Fertilizer Supply & Distribution
Why is transformation needed in this program area?
Agricultural transformation is closely linked to the increased utilization of inputs, particularly improved seeds and chemical fertilizers. Despite successful field demonstrations and several policy level interventions since the late 1970s, it is only recently that fertilizer consumption has begun to increase sharply.
While consumption has in fact tripled in the past decade, it is still far behind other African and fast developing countries of the world. The national average fertilizer consumption remains at 23.8 kg/ha, in contrast to a 62.0 kg/ha world average, 39.4kg/ha in Ghana, 141.3 in South Africa and 181.7 in Brazil.
Moreover, while the recent introduction of new types of fertilizers such as NPS and micronutrients has shown great potential in improving overall soil fertility and management and hence improved productivity of crops, the fertilizer value chain is still constrained by a range of challenges. For example, significant volumes of fertilizer are carried over every year, the sophistication of demand estimation mechanisms is limited, quality assurance systems do not exist widely, and storage capacity is very low. As such, addressing such critical challenges in the fertilizer value chain remains strategically important for the country.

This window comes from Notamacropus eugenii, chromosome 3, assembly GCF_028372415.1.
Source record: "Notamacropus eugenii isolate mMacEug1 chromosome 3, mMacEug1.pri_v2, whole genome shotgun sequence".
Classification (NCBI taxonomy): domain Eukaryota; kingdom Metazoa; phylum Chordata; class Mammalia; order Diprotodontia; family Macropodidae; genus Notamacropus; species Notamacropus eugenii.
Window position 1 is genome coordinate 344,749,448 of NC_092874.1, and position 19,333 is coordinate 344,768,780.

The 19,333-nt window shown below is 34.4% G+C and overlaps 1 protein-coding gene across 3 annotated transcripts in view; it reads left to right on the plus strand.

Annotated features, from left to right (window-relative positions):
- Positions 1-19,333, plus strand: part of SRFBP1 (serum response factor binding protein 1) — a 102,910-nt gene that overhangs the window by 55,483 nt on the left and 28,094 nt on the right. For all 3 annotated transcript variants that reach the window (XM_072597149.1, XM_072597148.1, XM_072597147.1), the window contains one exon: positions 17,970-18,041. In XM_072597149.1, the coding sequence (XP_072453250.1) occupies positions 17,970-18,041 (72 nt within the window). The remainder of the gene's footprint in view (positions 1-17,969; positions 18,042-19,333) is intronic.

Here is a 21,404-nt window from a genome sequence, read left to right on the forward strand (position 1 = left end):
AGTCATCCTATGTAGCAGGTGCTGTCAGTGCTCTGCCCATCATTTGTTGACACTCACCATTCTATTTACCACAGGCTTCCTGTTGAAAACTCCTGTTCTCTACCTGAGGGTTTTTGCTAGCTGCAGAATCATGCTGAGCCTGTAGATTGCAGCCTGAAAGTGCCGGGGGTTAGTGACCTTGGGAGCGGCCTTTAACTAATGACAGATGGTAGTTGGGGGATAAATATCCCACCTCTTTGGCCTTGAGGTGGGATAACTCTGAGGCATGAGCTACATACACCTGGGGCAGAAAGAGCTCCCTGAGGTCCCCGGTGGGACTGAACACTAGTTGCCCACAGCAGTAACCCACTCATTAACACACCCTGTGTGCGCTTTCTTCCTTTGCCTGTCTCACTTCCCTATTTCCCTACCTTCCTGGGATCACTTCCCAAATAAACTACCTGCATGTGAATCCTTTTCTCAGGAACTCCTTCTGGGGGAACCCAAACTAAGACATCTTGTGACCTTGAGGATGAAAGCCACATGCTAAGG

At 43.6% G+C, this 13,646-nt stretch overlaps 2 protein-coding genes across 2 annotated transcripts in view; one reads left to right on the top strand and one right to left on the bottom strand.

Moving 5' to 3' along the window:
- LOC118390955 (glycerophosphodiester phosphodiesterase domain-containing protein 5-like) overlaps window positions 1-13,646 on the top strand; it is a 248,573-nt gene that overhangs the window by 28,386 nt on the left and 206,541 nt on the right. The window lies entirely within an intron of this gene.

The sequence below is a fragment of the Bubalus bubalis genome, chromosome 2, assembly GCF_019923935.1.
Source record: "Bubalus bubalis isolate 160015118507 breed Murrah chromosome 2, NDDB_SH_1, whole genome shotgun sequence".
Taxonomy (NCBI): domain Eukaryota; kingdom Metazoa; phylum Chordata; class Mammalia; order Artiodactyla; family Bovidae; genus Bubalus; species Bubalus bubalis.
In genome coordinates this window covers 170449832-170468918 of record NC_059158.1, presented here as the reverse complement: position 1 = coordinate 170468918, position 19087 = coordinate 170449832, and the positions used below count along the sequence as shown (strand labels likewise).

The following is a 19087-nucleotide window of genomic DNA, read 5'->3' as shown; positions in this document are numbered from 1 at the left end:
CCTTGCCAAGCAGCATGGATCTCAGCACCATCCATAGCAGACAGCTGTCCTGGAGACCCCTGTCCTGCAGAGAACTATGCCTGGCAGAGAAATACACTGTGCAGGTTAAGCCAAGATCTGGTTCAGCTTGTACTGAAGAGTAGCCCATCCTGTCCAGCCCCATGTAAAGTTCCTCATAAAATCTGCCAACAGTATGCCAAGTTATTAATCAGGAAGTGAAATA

What are the objectives of this program area during GTP II?
The program aims to improve farmers’ access to quality fertilizers, including blended fertilizers, through multiple channels to achieve a sustainable increase in the production and productivity of strategic and high value crops. The program aims at transforming fertilizer marketing in Ethiopia by increasing domestic fertilizer production capacity, improving multichannel distribution, and enhancing institutional capacities for quality assurance.
What are the focus areas of this program?
During the second Growth and Transformation Plan (GTP II), the focus of this program is on increasing local production and availability to farmers of custom-made fertilizers based on specific local needs. This requires the creation of new infrastructure for quality testing to check whether fertilizers are made and distributed according to pre-set quality standards. To attract private investment and introduce innovative technologies in the blending industry, focus will take place on the enabling environment for engaging multiple stakeholders. Enhancing this enabling environment requires improving the legal, infrastructural and financial conditions that motivate investors to operate in the industry.
Maintaining the production of custom-made fertilizers is not sufficient by itself. During GTP II, improving the supply system that enables fabricated fertilizers to reach end users will also require due attention. Thus, a multi-channeled fertilizer supply system is planned for creation in order to address smallholder farmer needs on time, at affordable prices and at the required location.